By TZN Correspondent
Zimbabwe Army chief Lieutenant-General Philip Valerio Sibanda Tuesday issued a stern warning to opposition forces, saying the military is prepared to deal with any insurgent groups that might pose a threat to the peace and tranquillity the country is enjoying.
Due to the current deterioration in economy and service delivery , this move by the government is widely seen as a deterrent to silence as potential unrest.
General Sibanda said the ZDF will remain on high alert and was keen to co-operate with all sectors involved in national security.
He said this in a speech read on his behalf yesterday by the Zimbabwe National Army Director for Civil Military Relations, Colonel Charles Matema, during a five-day workshop on raising awareness of cultural heritage in times of crisis.
“By protecting the territorial integrity, the ZDF has to ensure that no part of Zimbabwe is lost to a foreign aggressor or nation,” said Lt-Gen Sibanda. “The ZDF stands ready to defend Zimbabwe against any major incursion by any aggressor by engaging in high intensity war.
“We have not experienced this, but we remain on high alert to deal with any eventuality. When there is a threat of insurgents or bandits, the ZDF is also prepared to eliminate them.”
Lt-Gen Sibanda said the ZDF had a constitutional mandate to protect civilian power, both central Government and local authorities.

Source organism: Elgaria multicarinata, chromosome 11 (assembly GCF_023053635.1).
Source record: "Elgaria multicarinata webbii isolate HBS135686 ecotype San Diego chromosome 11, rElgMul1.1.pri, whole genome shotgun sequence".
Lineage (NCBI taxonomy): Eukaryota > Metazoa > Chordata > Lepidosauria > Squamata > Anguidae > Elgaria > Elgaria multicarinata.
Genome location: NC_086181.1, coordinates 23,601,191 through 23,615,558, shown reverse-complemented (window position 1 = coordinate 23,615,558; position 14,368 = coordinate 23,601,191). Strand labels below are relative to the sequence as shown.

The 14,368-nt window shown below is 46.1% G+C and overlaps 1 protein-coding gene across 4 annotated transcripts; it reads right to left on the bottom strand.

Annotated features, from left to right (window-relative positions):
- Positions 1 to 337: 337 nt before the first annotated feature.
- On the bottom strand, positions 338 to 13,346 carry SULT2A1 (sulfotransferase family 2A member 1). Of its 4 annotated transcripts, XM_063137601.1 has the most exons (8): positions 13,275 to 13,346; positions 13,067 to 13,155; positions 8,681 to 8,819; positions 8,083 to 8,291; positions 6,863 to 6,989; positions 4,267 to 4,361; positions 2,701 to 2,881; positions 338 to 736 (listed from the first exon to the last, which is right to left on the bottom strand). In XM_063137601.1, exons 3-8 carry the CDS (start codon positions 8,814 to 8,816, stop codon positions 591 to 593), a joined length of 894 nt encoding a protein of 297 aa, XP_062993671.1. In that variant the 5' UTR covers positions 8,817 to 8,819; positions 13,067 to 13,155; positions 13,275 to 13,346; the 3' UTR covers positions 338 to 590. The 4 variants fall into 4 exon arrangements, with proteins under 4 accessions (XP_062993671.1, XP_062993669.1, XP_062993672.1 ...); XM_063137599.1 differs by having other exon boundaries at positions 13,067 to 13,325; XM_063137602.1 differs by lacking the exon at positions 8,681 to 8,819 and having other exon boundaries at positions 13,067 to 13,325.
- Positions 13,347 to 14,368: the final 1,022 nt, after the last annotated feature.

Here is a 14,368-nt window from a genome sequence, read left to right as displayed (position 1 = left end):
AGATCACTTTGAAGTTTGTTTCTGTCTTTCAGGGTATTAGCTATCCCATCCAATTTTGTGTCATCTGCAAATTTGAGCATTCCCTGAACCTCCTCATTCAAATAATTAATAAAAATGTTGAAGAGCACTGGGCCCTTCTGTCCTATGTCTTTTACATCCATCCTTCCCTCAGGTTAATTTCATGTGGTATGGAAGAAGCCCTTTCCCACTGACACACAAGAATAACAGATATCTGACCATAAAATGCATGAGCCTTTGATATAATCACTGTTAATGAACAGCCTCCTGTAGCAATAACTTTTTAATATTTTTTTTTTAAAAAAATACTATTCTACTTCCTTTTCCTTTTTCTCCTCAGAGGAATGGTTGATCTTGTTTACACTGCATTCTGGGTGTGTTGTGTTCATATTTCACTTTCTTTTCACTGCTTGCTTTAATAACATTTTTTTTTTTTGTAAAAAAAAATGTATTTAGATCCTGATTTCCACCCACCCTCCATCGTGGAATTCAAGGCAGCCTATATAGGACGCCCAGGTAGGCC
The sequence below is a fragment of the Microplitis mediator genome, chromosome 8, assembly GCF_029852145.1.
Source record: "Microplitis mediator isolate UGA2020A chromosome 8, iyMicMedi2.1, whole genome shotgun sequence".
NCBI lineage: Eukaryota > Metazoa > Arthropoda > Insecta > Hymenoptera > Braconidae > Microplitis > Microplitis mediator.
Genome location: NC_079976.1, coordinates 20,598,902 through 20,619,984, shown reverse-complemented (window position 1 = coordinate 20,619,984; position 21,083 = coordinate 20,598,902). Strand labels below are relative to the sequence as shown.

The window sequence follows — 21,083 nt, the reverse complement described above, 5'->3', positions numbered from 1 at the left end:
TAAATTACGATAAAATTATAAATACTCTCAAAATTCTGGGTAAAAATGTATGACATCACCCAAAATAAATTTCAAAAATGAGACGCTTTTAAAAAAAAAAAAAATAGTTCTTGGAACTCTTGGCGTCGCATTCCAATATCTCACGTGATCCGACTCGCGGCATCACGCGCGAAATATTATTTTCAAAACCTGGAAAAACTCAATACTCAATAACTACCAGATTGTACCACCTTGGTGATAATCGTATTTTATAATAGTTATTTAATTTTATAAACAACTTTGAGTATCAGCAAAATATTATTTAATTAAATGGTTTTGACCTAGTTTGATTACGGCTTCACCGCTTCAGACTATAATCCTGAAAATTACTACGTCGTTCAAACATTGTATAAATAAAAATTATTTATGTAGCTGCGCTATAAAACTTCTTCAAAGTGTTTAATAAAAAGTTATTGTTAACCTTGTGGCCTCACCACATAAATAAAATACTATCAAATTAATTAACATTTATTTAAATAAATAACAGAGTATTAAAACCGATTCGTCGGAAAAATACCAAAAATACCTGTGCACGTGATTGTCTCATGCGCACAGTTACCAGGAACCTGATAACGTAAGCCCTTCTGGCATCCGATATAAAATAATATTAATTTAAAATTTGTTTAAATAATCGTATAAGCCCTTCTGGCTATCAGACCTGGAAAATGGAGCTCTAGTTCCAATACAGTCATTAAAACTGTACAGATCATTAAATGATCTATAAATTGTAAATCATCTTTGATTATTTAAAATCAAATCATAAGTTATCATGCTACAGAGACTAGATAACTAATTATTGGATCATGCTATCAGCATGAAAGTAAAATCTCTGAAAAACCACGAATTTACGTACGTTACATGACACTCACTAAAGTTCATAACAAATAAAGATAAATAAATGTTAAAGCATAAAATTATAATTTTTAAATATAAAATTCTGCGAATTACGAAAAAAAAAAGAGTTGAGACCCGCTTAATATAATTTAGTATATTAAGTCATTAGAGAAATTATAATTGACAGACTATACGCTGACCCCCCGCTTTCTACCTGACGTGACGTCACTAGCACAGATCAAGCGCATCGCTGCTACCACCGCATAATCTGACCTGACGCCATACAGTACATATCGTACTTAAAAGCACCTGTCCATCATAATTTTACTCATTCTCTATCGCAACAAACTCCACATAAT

“A case in point is the 2007 attempt by the MDC to topple a constitutionally elected Head of State and Government in an operation dubbed ‘Final Push’. The ZDF foiled the operation as it contravened the dictates of the Constitution of Zimbabwe,” he said.
In 2005 , the Zimbabwe Independent reported that a top Zimbabwean army general Martin Chedondo warned soldiers against supporting or entertaining sympathy for the main opposition, branding it an enemy of the country, on state television .
The television said Major-General Martin Chedondo “issued a warning” at an army passout parade in the central town of Gweru that supporters of the opposition Movement for Democratic Change (MDC) would not be tolerated in military ranks.
“In a no-holds-barred off-the-cuff speech … Major-General Martin Chedondo said it was the duty of every soldier to know the country’s enemies and to protect it from them,” it said.
The MDC was an enemy of the people and the state, and supporters of the MDC would not be tolerated in the Zimbabwe National Army, it added.
“If there is any among you who are supporters or have any sympathy for the MDC, then the military is not your place.”
On the eve of presidential elections in 2002 — which the opposition charges Mugabe rigged — Zimbabwe’s army and security commanders warned in a strong but indirect statement that they would not tolerate a win by MDC leader Morgan Tsvangirai